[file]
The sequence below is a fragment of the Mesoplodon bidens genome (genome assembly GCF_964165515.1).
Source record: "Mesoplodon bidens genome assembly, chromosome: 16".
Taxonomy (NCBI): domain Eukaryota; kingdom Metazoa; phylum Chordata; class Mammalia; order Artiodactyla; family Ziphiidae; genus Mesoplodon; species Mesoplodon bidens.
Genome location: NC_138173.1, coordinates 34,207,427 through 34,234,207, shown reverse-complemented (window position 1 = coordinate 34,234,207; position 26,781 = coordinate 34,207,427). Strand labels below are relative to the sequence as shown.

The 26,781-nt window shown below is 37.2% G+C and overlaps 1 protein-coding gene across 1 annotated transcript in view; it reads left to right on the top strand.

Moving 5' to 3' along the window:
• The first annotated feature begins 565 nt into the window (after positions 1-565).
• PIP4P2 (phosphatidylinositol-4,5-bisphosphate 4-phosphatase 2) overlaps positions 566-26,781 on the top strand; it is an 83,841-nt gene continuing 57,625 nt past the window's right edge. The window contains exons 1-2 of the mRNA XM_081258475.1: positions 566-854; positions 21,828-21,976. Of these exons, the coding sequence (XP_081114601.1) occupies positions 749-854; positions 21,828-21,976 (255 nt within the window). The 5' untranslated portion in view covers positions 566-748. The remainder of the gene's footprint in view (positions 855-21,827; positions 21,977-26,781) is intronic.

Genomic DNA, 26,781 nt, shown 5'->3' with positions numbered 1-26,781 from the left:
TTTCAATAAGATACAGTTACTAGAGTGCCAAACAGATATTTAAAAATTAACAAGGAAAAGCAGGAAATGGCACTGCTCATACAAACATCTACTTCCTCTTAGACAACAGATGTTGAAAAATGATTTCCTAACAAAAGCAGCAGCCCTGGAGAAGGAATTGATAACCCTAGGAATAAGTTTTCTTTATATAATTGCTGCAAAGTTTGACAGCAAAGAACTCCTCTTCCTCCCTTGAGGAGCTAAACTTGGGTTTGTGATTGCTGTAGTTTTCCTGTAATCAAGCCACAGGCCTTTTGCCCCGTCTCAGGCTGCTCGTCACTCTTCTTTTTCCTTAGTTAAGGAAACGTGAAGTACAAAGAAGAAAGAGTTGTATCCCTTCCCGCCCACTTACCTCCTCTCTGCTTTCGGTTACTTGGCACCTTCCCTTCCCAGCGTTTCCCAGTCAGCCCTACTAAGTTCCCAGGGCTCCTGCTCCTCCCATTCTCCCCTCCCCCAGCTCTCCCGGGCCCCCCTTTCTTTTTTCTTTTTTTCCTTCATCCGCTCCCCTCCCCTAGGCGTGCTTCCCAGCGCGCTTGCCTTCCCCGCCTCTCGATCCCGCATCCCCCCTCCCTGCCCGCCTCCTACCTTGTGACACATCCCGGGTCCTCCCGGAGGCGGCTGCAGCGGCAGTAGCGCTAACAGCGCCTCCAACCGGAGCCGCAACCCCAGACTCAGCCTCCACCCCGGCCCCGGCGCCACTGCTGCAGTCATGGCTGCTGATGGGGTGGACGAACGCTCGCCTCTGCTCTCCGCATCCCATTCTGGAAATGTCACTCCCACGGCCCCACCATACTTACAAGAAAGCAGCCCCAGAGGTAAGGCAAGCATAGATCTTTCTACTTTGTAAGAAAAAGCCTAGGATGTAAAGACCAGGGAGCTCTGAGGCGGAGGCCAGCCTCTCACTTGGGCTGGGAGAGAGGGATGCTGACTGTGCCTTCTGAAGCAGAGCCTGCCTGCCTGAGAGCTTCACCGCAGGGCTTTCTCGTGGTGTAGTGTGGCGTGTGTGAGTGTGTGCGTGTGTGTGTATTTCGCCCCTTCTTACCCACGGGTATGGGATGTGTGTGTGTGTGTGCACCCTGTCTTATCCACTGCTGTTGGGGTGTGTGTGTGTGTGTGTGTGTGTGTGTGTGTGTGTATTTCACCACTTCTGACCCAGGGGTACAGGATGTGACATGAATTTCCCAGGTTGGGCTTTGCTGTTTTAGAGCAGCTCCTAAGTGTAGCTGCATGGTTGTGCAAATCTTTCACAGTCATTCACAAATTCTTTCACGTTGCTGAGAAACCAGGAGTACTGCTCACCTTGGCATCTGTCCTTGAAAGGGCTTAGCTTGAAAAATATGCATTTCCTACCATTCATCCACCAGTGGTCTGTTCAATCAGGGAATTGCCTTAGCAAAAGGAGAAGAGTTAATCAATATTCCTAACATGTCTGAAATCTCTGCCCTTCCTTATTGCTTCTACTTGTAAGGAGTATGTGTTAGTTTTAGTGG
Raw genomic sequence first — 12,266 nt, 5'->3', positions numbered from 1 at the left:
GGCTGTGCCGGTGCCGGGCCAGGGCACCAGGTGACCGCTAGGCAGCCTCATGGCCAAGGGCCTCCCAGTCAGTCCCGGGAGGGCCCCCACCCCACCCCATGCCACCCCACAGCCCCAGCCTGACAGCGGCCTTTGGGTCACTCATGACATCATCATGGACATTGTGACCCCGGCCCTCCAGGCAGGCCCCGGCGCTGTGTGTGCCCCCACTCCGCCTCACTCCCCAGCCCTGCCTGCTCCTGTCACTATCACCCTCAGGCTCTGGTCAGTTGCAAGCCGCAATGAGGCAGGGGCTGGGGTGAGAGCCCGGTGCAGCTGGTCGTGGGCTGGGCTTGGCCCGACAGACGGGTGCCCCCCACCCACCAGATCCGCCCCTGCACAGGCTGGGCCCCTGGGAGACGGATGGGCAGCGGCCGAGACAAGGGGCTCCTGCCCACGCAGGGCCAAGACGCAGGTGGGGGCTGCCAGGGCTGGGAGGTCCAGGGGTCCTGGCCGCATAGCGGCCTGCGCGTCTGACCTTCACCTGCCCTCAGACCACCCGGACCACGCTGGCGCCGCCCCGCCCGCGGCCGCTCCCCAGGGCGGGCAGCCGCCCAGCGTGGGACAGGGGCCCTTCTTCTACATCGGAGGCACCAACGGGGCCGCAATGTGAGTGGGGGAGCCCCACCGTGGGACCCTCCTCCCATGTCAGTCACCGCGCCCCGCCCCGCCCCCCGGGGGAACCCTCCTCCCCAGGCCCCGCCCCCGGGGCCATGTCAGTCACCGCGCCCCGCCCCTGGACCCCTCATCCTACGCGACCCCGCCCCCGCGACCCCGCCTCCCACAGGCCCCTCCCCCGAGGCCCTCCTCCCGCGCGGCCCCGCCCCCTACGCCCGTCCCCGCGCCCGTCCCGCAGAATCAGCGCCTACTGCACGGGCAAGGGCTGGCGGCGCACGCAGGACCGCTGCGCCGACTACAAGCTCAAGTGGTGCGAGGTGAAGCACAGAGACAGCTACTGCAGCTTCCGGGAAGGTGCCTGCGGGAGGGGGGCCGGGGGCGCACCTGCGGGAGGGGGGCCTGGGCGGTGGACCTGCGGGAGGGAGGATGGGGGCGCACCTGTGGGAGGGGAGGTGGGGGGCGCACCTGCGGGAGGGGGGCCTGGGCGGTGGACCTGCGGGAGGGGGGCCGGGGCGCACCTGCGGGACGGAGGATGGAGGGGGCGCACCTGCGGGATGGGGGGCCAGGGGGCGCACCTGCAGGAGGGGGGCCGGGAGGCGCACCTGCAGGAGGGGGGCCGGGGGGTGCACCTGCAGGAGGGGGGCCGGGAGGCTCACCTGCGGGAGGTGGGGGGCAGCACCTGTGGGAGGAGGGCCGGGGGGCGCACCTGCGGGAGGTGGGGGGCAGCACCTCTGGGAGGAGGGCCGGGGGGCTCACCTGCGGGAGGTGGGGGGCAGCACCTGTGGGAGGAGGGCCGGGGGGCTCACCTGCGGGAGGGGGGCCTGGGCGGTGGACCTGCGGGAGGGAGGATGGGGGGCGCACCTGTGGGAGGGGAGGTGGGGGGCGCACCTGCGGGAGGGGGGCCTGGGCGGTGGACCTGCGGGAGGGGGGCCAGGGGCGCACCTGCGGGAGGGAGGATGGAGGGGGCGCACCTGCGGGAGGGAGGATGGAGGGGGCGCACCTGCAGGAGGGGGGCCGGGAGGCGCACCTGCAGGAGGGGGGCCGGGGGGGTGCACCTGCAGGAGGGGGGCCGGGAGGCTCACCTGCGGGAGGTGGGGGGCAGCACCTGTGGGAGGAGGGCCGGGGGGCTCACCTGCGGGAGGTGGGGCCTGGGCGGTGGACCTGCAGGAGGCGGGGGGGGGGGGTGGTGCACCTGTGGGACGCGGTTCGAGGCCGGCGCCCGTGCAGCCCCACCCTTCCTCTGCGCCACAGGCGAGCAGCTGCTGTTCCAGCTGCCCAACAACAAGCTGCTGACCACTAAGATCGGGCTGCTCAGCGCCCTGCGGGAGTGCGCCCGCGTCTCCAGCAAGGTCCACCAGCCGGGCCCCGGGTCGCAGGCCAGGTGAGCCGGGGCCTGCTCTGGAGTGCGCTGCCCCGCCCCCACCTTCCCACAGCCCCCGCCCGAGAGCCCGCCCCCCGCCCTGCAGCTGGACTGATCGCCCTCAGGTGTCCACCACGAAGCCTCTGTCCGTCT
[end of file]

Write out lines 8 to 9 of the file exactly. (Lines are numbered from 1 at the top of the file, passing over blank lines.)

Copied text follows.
• PIP4P2 (phosphatidylinositol-4,5-bisphosphate 4-phosphatase 2) overlaps positions 566-26,781 on the top strand; it is an 83,841-nt gene continuing 57,625 nt past the window's right edge. The window contains exons 1-2 of the mRNA XM_081258475.1: positions 566-854; positions 21,828-21,976. Of these exons, the coding sequence (XP_081114601.1) occupies positions 749-854; positions 21,828-21,976 (255 nt within the window). The 5' untranslated portion in view covers positions 566-748. The remainder of the gene's footprint in view (positions 855-21,827; positions 21,977-26,781) is intronic.

Genomic DNA, 26,781 nt, shown 5'->3' with positions numbered 1-26,781 from the left: